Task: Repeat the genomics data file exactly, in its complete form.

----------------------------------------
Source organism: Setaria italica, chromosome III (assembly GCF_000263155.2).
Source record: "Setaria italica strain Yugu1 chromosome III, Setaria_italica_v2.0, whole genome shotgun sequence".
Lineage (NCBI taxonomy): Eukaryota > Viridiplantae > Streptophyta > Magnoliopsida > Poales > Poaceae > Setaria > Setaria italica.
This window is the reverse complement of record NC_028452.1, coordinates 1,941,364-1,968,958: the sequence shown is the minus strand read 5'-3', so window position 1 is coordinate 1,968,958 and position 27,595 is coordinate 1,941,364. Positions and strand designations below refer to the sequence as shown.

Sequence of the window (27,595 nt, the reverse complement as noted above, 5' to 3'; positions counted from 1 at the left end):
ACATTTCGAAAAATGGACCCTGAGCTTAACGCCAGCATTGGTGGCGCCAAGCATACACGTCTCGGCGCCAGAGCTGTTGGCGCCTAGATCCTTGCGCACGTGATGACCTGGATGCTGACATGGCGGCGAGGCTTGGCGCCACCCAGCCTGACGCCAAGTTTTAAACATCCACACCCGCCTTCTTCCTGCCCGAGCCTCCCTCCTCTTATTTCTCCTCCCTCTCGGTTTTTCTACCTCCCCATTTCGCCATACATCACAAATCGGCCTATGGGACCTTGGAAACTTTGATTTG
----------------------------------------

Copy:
Source organism: Setaria italica, chromosome III (assembly GCF_000263155.2).
Source record: "Setaria italica strain Yugu1 chromosome III, Setaria_italica_v2.0, whole genome shotgun sequence".
Lineage (NCBI taxonomy): Eukaryota > Viridiplantae > Streptophyta > Magnoliopsida > Poales > Poaceae > Setaria > Setaria italica.
This window is the reverse complement of record NC_028452.1, coordinates 1,941,364-1,968,958: the sequence shown is the minus strand read 5'-3', so window position 1 is coordinate 1,968,958 and position 27,595 is coordinate 1,941,364. Positions and strand designations below refer to the sequence as shown.

Sequence of the window (27,595 nt, the reverse complement as noted above, 5' to 3'; positions counted from 1 at the left end):
ACATTTCGAAAAATGGACCCTGAGCTTAACGCCAGCATTGGTGGCGCCAAGCATACACGTCTCGGCGCCAGAGCTGTTGGCGCCTAGATCCTTGCGCACGTGATGACCTGGATGCTGACATGGCGGCGAGGCTTGGCGCCACCCAGCCTGACGCCAAGTTTTAAACATCCACACCCGCCTTCTTCCTGCCCGAGCCTCCCTCCTCTTATTTCTCCTCCCTCTCGGTTTTTCTACCTCCCCATTTCGCCATACATCACAAATCGGCCTATGGGACCTTGGAAACTTTGATTTG